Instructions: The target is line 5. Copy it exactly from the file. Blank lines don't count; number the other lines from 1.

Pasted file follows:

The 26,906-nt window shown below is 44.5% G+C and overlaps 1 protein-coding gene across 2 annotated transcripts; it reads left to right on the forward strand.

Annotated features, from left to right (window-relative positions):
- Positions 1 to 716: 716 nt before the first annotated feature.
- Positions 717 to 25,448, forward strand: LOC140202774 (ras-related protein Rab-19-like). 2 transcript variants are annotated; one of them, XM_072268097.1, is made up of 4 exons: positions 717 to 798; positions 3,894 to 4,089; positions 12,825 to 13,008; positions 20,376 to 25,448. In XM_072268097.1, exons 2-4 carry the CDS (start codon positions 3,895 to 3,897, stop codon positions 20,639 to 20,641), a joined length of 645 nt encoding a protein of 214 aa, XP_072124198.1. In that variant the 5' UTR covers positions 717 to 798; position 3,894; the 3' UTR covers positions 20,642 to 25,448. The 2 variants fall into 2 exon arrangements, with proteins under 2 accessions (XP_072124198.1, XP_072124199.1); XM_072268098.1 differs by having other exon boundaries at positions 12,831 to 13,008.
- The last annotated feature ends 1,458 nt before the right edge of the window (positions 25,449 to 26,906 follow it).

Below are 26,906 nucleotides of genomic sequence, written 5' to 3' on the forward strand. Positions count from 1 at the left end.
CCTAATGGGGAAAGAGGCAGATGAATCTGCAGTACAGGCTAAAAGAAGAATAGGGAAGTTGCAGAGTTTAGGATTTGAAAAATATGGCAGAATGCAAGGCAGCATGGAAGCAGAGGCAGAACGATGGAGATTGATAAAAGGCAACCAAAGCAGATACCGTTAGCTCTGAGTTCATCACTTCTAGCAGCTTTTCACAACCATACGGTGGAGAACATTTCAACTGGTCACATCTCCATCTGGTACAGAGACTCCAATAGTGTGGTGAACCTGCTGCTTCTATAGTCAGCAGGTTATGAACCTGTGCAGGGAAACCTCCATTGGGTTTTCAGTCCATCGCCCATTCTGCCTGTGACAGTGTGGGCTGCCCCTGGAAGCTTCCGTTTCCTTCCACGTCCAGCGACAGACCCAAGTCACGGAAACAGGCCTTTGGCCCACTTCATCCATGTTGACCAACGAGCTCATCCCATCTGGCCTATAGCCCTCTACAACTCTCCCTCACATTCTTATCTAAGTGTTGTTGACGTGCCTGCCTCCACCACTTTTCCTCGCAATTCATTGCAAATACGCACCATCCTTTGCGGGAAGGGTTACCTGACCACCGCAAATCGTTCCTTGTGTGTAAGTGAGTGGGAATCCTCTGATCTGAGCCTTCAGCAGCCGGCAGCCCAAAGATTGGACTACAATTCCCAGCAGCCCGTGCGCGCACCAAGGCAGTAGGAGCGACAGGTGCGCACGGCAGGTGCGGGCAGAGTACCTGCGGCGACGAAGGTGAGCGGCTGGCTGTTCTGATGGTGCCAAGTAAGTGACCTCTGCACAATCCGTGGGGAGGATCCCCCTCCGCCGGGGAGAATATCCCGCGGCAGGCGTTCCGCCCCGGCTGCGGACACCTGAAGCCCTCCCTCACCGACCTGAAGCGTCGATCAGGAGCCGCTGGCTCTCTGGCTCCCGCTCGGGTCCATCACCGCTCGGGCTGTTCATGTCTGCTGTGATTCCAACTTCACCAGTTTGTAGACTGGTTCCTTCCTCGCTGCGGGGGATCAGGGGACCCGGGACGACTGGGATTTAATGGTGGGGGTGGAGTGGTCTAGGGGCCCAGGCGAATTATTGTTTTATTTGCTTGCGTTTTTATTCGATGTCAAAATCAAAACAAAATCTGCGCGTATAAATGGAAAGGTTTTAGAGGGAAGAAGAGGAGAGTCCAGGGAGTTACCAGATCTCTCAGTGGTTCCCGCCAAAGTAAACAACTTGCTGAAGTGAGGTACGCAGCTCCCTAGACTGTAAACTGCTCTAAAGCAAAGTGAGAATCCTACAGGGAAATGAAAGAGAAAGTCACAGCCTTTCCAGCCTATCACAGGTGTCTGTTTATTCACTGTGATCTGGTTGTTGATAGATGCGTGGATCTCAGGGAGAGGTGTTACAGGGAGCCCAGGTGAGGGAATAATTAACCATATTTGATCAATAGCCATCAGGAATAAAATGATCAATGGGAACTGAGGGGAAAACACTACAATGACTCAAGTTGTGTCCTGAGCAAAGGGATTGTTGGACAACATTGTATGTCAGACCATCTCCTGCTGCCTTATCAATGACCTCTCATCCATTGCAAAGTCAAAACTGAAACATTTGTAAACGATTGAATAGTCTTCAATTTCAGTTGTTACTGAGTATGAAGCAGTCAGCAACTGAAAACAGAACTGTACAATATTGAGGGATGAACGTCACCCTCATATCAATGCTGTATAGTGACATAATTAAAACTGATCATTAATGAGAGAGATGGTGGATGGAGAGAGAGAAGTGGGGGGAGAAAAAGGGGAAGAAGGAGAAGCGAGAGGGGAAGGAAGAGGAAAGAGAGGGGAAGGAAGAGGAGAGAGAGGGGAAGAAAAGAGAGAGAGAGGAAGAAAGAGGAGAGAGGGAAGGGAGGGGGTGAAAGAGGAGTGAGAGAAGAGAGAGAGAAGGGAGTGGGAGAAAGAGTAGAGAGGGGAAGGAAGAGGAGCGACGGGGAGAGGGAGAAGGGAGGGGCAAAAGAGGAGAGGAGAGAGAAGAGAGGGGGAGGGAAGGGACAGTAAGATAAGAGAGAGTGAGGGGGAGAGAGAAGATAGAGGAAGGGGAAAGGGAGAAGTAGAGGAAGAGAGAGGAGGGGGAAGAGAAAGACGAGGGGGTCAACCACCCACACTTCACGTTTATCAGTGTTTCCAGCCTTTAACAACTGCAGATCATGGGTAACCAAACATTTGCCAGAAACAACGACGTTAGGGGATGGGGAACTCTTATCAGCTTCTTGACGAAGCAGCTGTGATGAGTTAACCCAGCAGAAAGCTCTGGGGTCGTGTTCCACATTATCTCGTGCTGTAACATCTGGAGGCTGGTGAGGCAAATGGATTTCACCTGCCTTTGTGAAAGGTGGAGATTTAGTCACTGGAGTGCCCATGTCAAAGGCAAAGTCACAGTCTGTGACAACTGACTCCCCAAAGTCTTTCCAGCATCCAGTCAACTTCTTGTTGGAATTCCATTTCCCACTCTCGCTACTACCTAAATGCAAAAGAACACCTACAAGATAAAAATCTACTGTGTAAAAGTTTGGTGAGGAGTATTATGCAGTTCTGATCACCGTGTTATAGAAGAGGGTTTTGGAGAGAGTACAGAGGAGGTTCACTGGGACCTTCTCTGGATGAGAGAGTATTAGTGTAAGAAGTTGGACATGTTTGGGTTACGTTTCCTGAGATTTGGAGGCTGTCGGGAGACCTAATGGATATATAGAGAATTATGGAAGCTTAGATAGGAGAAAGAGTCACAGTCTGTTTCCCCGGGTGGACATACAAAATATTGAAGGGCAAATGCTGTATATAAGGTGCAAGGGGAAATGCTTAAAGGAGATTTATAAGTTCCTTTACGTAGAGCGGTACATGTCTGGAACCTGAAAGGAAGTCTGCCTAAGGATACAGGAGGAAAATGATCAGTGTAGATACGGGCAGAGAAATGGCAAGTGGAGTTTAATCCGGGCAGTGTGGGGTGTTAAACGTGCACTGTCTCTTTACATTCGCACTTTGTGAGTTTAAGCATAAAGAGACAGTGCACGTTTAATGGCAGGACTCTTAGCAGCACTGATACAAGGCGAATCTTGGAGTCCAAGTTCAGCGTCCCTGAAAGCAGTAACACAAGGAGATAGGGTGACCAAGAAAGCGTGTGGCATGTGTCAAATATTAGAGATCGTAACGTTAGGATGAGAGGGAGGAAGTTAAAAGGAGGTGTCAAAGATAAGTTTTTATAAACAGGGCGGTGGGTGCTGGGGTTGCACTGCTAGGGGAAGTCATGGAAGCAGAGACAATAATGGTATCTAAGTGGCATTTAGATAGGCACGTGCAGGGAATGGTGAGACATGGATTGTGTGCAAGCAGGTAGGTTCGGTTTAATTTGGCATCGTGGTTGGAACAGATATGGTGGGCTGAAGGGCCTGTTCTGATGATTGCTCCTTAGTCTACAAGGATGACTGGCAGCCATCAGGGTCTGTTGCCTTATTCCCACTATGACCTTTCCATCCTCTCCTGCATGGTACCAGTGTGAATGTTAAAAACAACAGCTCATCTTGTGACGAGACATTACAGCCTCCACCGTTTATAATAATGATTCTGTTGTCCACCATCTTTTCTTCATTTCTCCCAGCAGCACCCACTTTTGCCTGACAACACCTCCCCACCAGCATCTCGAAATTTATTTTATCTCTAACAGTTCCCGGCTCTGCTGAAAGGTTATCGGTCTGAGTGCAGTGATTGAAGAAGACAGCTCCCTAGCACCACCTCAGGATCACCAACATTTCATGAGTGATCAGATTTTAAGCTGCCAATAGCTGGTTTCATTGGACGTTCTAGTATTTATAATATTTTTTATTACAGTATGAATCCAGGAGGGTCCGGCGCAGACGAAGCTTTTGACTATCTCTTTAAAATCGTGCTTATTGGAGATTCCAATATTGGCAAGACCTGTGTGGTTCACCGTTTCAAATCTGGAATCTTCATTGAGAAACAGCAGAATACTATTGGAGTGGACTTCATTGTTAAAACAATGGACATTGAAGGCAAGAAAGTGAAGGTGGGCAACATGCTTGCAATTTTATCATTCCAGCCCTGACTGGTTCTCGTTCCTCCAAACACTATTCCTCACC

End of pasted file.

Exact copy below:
- The last annotated feature ends 1,458 nt before the right edge of the window (positions 25,449 to 26,906 follow it).